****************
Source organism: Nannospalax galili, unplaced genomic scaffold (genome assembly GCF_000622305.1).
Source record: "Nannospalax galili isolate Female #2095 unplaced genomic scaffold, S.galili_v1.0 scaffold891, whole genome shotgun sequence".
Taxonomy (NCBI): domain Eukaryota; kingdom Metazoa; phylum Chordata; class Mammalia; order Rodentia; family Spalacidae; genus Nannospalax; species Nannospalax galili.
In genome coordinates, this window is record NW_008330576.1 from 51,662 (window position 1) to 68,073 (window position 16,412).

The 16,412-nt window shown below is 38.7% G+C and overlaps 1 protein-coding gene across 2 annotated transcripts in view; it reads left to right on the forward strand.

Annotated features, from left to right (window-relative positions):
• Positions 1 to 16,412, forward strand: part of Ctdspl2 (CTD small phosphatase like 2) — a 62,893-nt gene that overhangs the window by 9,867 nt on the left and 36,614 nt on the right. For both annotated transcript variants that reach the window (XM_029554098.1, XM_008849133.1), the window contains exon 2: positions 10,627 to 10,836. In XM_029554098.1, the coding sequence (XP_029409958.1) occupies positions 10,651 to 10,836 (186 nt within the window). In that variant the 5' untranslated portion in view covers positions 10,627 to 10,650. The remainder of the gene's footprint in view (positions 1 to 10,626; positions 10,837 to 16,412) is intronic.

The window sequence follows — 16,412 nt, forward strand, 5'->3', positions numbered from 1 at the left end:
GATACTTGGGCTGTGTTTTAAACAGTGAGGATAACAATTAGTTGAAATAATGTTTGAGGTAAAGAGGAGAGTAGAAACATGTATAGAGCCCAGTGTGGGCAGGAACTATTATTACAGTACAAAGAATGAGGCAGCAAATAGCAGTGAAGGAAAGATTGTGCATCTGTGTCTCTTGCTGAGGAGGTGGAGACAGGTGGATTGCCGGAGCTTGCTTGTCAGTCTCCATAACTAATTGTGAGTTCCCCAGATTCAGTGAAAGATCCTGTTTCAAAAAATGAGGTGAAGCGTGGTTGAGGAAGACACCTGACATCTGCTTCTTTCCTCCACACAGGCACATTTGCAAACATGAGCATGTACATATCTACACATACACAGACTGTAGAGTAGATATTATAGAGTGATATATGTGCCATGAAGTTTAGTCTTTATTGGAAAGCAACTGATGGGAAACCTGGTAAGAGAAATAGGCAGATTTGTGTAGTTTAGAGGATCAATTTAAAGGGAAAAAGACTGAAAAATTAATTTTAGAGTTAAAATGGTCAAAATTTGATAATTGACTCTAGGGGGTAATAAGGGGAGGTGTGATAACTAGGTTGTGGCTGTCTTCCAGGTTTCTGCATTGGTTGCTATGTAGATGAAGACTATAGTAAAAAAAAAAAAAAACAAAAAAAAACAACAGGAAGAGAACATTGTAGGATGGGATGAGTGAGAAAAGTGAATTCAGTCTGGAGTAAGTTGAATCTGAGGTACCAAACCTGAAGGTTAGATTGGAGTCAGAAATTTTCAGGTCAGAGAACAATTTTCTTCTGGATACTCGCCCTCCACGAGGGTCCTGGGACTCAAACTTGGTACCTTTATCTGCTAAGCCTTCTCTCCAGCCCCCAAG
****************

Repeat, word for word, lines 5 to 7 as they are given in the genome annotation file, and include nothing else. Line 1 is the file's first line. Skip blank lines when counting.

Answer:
The 16,412-nt window shown below is 38.7% G+C and overlaps 1 protein-coding gene across 2 annotated transcripts in view; it reads left to right on the forward strand.

Annotated features, from left to right (window-relative positions):
• Positions 1 to 16,412, forward strand: part of Ctdspl2 (CTD small phosphatase like 2) — a 62,893-nt gene that overhangs the window by 9,867 nt on the left and 36,614 nt on the right. For both annotated transcript variants that reach the window (XM_029554098.1, XM_008849133.1), the window contains exon 2: positions 10,627 to 10,836. In XM_029554098.1, the coding sequence (XP_029409958.1) occupies positions 10,651 to 10,836 (186 nt within the window). In that variant the 5' untranslated portion in view covers positions 10,627 to 10,650. The remainder of the gene's footprint in view (positions 1 to 10,626; positions 10,837 to 16,412) is intronic.